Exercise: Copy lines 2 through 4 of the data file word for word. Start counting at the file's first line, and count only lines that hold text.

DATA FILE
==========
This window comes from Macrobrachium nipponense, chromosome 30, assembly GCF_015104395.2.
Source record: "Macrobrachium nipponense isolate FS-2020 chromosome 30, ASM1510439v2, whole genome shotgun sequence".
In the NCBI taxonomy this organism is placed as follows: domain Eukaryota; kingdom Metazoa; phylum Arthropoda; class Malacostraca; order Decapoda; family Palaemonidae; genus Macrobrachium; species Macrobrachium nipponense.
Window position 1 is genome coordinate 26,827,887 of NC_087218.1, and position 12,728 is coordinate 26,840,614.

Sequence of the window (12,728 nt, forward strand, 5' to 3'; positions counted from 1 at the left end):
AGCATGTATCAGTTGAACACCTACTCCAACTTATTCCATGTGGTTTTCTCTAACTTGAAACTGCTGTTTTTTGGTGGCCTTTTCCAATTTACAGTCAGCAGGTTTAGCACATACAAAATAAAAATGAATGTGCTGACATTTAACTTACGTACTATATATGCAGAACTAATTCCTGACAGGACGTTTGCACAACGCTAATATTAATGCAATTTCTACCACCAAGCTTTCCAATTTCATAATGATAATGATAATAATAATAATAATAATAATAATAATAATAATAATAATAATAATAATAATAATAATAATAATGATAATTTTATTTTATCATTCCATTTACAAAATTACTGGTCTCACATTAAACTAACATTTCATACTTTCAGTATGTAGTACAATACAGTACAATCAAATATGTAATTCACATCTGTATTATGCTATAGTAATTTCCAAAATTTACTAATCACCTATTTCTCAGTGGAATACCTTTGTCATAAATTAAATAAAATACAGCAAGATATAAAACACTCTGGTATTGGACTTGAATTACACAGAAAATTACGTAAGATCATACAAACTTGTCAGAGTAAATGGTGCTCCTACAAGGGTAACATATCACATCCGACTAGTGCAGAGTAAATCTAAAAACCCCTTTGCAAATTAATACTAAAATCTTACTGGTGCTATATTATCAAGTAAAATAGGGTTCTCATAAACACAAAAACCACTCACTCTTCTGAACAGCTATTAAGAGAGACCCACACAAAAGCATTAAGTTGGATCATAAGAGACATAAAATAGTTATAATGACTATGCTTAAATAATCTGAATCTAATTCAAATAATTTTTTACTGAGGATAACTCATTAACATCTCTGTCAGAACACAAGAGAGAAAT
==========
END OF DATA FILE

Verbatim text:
Source record: "Macrobrachium nipponense isolate FS-2020 chromosome 30, ASM1510439v2, whole genome shotgun sequence".
In the NCBI taxonomy this organism is placed as follows: domain Eukaryota; kingdom Metazoa; phylum Arthropoda; class Malacostraca; order Decapoda; family Palaemonidae; genus Macrobrachium; species Macrobrachium nipponense.
Window position 1 is genome coordinate 26,827,887 of NC_087218.1, and position 12,728 is coordinate 26,840,614.